In an effort to push HTML5 app development, AT&T has released a new application programming interface (API) platform containing APIs for SMS, MMS, mobile-health, and location, as well as other tools to entice HTML5’s appeal.
As for the reasoning behind the API platform’s launch, AT&T’s chief marketing officer David Christopher used the AT&T Developer Summit at the Consumer Electronics Show in Las Vegas to say that it was done to address fragmentation issues. App developers typically have the tedious task of rewriting native applications for Android devices, BlackBerrys, iPhones, and Windows Phones. By creating HTML5 apps, the process is simplified, as users of different devices can access them via browsers, all while maintaining the look and feel of native apps. Christopher’s stance was strengthened by a statistic provided by Strategy Analytics, which projects 85 percent of smartphones to have HTML5-capable browsers by 2016.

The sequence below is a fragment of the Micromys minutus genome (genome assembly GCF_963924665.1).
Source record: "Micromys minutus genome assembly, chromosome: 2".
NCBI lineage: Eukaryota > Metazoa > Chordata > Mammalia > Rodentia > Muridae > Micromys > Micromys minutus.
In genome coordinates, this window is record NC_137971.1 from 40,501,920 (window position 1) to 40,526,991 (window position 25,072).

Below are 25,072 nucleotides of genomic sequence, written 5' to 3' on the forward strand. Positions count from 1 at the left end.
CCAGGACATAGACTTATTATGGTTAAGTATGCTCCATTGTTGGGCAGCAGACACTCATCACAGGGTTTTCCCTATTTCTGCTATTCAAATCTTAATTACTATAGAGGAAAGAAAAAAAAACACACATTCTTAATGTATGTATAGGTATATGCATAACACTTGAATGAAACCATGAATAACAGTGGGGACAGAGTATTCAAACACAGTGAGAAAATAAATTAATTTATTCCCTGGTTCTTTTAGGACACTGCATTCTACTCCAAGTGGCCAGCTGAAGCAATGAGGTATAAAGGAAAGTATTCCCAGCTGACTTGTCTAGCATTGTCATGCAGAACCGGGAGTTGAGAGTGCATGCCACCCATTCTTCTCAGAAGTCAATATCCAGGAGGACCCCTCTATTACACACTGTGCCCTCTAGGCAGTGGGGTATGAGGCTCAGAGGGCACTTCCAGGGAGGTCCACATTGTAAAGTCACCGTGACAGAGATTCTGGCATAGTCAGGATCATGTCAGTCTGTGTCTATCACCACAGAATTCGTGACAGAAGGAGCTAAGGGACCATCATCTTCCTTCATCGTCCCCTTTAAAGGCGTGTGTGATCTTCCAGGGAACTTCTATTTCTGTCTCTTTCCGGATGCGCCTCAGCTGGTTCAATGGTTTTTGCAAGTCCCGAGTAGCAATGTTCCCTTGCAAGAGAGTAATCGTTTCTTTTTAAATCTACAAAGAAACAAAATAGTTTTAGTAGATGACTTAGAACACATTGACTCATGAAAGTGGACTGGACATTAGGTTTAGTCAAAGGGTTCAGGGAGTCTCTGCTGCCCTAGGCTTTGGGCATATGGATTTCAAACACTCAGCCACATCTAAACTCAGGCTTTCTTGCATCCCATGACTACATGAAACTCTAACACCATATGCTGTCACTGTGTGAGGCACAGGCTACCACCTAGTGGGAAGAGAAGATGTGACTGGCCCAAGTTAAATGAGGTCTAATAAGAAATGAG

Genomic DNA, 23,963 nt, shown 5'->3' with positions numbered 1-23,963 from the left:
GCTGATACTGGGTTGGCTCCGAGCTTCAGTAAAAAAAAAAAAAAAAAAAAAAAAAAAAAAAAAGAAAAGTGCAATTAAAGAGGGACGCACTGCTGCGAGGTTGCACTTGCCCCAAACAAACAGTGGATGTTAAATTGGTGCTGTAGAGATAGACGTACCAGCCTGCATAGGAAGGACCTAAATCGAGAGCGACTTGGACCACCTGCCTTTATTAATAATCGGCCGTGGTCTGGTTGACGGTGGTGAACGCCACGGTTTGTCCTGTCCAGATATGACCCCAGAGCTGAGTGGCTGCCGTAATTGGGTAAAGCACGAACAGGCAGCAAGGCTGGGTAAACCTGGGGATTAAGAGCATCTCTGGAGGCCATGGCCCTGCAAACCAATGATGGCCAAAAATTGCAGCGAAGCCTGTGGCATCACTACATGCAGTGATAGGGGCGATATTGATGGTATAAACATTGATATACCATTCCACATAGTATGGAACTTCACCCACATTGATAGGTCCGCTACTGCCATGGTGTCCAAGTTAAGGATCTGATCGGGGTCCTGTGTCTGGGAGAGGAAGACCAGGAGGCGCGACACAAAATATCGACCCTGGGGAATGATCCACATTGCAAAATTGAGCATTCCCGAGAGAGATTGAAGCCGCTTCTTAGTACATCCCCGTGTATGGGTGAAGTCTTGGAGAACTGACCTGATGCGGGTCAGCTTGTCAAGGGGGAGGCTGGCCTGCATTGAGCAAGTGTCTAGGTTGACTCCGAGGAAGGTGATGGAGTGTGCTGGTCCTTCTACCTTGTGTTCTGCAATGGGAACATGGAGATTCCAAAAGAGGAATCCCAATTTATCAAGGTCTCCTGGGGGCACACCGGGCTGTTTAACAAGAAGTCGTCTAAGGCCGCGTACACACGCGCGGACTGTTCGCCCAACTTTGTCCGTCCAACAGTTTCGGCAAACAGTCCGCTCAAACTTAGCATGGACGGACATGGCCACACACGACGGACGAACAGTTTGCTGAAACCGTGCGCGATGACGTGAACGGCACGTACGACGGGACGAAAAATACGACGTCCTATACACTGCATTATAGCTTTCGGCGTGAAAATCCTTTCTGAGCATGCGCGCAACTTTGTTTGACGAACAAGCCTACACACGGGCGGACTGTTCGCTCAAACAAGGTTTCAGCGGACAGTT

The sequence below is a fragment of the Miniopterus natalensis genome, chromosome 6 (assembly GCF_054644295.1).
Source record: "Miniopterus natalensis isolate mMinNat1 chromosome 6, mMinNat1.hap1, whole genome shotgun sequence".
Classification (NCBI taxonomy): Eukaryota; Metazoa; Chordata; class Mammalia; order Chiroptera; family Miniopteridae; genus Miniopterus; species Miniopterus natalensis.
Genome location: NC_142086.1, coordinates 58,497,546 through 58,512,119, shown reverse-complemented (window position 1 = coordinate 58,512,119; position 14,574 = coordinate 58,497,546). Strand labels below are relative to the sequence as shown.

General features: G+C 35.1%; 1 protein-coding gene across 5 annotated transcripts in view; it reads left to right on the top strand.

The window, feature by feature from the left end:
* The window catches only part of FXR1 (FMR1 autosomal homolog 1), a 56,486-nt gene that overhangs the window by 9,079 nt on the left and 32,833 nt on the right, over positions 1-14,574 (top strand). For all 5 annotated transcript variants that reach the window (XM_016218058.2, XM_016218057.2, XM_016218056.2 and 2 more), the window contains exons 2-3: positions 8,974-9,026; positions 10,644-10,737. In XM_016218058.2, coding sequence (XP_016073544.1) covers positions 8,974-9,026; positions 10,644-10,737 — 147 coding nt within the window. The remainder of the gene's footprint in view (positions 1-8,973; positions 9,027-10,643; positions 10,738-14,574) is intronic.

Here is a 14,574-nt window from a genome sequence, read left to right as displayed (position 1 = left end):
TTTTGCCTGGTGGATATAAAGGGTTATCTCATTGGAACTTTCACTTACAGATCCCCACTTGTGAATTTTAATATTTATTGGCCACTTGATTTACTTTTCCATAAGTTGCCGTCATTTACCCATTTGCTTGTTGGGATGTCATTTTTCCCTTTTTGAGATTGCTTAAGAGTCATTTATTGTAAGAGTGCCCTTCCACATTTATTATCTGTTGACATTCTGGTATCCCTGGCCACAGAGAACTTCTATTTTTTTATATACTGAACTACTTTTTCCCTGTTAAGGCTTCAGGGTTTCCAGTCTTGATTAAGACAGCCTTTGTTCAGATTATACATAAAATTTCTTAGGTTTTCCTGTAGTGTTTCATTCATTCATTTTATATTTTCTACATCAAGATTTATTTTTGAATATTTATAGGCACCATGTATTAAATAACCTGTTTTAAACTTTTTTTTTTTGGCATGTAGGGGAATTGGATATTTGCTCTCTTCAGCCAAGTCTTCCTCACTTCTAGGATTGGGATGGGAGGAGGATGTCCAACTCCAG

AT&T’s new platform also comes with other appealing features in addition to its set of APIs, including technology that will optimize an app’s performance and functionality based on a specific smartphone’s detected capabilities. Developers can also employ in-app purchases that will appear on a customer’s AT&T bill. Use of the APIs is available for a fee of $99, which covers registration. API hosting takes place on cloud services such as Microsoft’s Azure and Heroku.
To further its dedication to HTML5, AT&T announced plans to open a HTML5 app store later this year. Android and iPhone owners will have the first crack at the store, but the company said other devices would gain access to the store at a later date. The store is expected to carry a layout similar to a magazine, rather than the typical app store design that lists apps in categories.